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John Shook the First TWI Summit Orlando Florida June 6, 2007 PowerPoint Presentation
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John Shook the First TWI Summit Orlando Florida June 6, 2007

John Shook the First TWI Summit Orlando Florida June 6, 2007

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John Shook the First TWI Summit Orlando Florida June 6, 2007

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  1. Training Within Industryand ToyotaA look at the role of TWI in Toyota and TPS John Shook the First TWI Summit Orlando Florida June 6, 2007

  2. Topics • TWI and me • TWI and Toyota • TWI and you

  3. The NUMMI Case: • Lean Success with a UAW Workforce • Agreement between Toyota and GM: • Toyota manages the plant and • implements the Toyota Production System • GM’s “worst” plant: • Quality • Workforce • Former GM workers offered jobs: • Including the old “troublemakers”

  4. The NUMMI Case: • Lean Success with a UAW Workforce • Extensive training program: • Over 600 employees sent to Japan for training • Over 400 trainers sent from Japan to NUMMI About 30 managers or "coordinators" from Japan • TPS established: • Physicals, “hard” technology • - Product, plant layout, etc. • “Soft” technologies • - Management/people systems • (Note: “soft” doesn’t mean “easy”!)

  5. Training Within Industry TWI -The training program instituted to support the U.S. war production effort from 1941 – 1945 Millions of Americans Trained over five year period. This training is forgotten in the US. It formed the basis of Toyota’s core training. Toyota still uses much of it to this day!

  6. JI: Being brought back to US at NUMMI in Fall of 1984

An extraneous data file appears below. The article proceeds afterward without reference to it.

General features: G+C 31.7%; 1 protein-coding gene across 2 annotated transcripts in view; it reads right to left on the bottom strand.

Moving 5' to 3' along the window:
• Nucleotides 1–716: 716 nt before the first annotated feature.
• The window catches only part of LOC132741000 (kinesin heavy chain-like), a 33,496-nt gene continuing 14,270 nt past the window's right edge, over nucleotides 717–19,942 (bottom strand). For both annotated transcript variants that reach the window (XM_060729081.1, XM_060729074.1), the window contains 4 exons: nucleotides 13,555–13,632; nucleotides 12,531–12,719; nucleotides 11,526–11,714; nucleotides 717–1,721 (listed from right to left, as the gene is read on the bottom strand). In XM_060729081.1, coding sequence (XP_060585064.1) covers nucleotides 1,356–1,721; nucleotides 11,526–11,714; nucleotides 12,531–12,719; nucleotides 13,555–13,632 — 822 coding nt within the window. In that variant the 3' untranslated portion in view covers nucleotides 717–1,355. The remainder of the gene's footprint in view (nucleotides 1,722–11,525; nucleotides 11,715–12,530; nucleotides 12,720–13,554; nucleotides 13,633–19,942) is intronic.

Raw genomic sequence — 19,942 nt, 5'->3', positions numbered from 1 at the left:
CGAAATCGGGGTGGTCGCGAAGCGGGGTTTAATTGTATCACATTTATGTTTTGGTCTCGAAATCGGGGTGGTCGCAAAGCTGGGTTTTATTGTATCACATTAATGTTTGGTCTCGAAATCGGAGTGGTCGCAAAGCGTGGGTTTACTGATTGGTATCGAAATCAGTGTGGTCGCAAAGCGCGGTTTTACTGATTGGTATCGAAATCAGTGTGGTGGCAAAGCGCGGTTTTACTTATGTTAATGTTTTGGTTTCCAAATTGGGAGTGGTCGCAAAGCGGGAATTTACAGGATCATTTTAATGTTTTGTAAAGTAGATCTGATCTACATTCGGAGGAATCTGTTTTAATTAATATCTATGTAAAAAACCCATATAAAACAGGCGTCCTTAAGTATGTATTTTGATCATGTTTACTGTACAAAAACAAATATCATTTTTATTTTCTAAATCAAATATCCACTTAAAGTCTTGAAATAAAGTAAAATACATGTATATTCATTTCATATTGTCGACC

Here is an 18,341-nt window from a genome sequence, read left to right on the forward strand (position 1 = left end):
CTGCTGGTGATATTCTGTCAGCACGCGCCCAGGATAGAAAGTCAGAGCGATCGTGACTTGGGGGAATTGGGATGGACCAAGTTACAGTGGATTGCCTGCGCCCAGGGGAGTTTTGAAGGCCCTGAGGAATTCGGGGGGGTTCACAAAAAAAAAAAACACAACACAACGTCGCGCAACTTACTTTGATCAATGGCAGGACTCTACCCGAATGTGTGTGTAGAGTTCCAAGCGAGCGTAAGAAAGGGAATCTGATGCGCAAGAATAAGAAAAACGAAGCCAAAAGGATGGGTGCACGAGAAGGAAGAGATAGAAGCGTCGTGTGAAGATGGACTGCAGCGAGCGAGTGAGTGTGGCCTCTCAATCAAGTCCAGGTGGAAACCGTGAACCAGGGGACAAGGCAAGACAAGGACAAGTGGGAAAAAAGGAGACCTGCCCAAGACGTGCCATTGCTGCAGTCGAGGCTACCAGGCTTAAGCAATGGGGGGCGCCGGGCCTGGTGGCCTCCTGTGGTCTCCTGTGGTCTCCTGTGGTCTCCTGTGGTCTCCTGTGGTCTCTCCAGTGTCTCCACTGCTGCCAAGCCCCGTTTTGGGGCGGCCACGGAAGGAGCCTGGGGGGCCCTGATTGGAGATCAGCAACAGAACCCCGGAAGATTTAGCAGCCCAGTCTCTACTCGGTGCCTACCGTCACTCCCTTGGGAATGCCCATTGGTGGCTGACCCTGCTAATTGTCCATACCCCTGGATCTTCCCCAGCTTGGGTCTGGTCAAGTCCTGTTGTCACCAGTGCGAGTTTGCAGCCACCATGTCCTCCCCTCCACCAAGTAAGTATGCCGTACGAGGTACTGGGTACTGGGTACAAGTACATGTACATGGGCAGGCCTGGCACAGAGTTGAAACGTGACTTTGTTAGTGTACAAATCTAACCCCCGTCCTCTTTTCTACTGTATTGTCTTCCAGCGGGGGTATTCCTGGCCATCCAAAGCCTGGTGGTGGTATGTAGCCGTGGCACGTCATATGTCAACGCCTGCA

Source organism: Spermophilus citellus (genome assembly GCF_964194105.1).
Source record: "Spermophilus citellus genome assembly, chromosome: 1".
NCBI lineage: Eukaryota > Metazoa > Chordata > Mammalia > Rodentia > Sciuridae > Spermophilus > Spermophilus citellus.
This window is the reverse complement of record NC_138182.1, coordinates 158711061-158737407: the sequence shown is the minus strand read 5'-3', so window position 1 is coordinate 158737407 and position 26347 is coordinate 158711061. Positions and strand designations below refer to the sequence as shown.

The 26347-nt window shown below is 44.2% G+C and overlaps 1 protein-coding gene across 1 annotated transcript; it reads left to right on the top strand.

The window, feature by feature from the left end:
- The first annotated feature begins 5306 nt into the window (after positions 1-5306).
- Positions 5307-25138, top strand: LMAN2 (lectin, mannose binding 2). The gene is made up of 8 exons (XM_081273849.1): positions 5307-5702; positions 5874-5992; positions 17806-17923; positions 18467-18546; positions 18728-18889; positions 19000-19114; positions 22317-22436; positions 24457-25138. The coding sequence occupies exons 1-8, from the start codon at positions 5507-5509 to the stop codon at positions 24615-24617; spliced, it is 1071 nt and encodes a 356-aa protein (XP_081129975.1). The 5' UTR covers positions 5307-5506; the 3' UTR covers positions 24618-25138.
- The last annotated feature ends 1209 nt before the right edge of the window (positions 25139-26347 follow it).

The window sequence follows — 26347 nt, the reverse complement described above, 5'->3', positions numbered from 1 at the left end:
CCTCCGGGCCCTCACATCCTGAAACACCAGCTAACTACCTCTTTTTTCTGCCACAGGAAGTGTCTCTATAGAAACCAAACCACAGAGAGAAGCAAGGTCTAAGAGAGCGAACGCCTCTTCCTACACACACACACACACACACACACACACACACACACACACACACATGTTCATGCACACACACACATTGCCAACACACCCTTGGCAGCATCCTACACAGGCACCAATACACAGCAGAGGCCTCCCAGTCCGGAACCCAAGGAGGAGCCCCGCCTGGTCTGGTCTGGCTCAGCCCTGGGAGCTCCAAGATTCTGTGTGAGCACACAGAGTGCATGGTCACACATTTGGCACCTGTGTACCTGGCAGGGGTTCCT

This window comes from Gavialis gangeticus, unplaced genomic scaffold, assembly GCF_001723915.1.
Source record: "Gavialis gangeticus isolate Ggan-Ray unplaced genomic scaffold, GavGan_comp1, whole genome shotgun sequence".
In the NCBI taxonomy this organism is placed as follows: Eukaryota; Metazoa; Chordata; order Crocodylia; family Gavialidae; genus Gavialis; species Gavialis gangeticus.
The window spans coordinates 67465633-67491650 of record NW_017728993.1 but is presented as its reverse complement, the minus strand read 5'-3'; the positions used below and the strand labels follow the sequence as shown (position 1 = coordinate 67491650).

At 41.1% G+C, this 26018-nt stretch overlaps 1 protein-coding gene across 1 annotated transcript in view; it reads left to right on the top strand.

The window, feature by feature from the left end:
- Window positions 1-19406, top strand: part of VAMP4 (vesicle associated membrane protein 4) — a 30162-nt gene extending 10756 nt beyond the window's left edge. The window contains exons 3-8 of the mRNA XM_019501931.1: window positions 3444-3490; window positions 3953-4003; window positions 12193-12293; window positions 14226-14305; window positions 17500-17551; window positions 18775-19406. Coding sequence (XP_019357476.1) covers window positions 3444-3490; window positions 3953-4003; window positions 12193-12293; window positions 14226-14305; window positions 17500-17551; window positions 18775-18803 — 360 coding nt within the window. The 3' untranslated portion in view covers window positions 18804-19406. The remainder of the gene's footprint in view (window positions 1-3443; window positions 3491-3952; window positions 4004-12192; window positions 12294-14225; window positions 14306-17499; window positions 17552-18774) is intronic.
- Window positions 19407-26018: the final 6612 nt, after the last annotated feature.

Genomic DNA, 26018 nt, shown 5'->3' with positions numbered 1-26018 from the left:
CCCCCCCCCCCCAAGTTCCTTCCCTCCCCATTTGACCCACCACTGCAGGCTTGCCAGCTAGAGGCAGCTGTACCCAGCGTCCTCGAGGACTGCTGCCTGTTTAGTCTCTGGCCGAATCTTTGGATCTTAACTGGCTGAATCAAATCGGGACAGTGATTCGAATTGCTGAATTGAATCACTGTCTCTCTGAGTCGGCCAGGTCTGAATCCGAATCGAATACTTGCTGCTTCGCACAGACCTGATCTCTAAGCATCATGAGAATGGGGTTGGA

7. The NUMMI Case: • Lean Success with a UAW Workforce • Results • In about one year… • Quality: Equal to Takaoka Japan • Best in GM history • Productivity:Close to Takaoka Japan • Best in GM

  8. *TEAM LEADER PRE-PROMOTION *GROUP LEADER PRE-PROMOTION TEAM LEADER POST-PROMOTION ASST-MANAGER POST-PROMOTION *ASST-MANAGER PRE-PROMOTION FOREMAN POST-PROMOTION *FOREMAN PRE-PROMOTION GROUP LEADER POST-PROMOTION *MID-CAREER PROBLEM-SOLVING MANAGER POST-PROMOTION *MANAGER PRE-PROMOTION NEW EMPLOYEE ORIENTATION TWI and me: Toyota Training Map S A L A R I E D S T A F F *TPS for non-production managers **Foreign Languages Lectures **Programming WSTC TJR - Job Relations: Communication Skills Standardized Work & Kaizen TJI - Job Instruction *Welding, etc. NEW EMPLOYEE ORIENTATION Basic Problem Solving H O U R L Y E M P L O Y E E S Training to perform role at each level: “Role of the Plant Mgr”, etc Three types: Required *Assigned **Optional LEGEND: Training in technical skills: “SW”, “CAD”, etc.

  9. TWI and Toyota: a few quick facts • JR, JM, JI introduced in early 1950s • J courses referred to with “T” prefix • T-JM, T-JI, T-JR (also T-JS “Job Safety”) • JI still taught with virtually no modification to this day • JR modified in about 1980 and terminated in 2000 • JM dropped in mid-1950s in favor of - Shingo P-Course, which was then dropped in favor of - Standardized Work (later Standardized work & Kaizen)

  10. Job Instruction training at Toyota • Taught at virtually every Toyota production site since introduction in 1953! • Still taught in its original form!! • virtually no change • until recently – some abbreviations now taking place outside Japan • Considered fundamental, critical all other training

  11. Job Methods training at Toyota • Replaced first by Shingo’s “P-Course” • “Production Course” • one-week course taught monthly primarily in latter half of 1950s • Content was essentially IE-based Kaizen • More detailed and broader than JM • Replaced later by internally developed Standardized Work & Kaizen training • Education & Training Department • “Production Survey Department”, later re-named in English “Operations Management Consulting Division” • More detailed and broader (system view) than P-Course